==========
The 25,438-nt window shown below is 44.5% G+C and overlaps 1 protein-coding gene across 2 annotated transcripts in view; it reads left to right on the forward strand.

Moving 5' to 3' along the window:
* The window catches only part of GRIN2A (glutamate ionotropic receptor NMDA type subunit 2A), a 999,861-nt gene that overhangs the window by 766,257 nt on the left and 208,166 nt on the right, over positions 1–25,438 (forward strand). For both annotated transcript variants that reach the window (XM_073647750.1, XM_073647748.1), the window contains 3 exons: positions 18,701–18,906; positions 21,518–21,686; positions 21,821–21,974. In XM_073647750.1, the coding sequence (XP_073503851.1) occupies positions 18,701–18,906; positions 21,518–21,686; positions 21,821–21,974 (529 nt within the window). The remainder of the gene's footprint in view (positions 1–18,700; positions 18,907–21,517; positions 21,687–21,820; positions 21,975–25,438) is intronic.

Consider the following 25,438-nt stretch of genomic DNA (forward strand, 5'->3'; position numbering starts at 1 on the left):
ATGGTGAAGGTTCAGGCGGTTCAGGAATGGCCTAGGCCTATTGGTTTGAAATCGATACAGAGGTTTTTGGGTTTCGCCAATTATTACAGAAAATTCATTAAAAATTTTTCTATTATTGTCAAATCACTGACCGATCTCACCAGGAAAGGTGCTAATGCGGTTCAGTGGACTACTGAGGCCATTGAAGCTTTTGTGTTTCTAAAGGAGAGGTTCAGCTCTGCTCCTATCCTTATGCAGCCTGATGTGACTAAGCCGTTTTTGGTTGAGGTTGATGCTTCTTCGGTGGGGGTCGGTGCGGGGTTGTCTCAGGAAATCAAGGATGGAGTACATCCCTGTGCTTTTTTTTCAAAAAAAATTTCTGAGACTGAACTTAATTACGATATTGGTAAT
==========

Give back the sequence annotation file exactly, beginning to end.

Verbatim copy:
The 25,438-nt window shown below is 44.5% G+C and overlaps 1 protein-coding gene across 2 annotated transcripts in view; it reads left to right on the forward strand.

Moving 5' to 3' along the window:
* The window catches only part of GRIN2A (glutamate ionotropic receptor NMDA type subunit 2A), a 999,861-nt gene that overhangs the window by 766,257 nt on the left and 208,166 nt on the right, over positions 1–25,438 (forward strand). For both annotated transcript variants that reach the window (XM_073647750.1, XM_073647748.1), the window contains 3 exons: positions 18,701–18,906; positions 21,518–21,686; positions 21,821–21,974. In XM_073647750.1, the coding sequence (XP_073503851.1) occupies positions 18,701–18,906; positions 21,518–21,686; positions 21,821–21,974 (529 nt within the window). The remainder of the gene's footprint in view (positions 1–18,700; positions 18,907–21,517; positions 21,687–21,820; positions 21,975–25,438) is intronic.

Consider the following 25,438-nt stretch of genomic DNA (forward strand, 5'->3'; position numbering starts at 1 on the left):
ATGGTGAAGGTTCAGGCGGTTCAGGAATGGCCTAGGCCTATTGGTTTGAAATCGATACAGAGGTTTTTGGGTTTCGCCAATTATTACAGAAAATTCATTAAAAATTTTTCTATTATTGTCAAATCACTGACCGATCTCACCAGGAAAGGTGCTAATGCGGTTCAGTGGACTACTGAGGCCATTGAAGCTTTTGTGTTTCTAAAGGAGAGGTTCAGCTCTGCTCCTATCCTTATGCAGCCTGATGTGACTAAGCCGTTTTTGGTTGAGGTTGATGCTTCTTCGGTGGGGGTCGGTGCGGGGTTGTCTCAGGAAATCAAGGATGGAGTACATCCCTGTGCTTTTTTTTCAAAAAAAATTTCTGAGACTGAACTTAATTACGATATTGGTAAT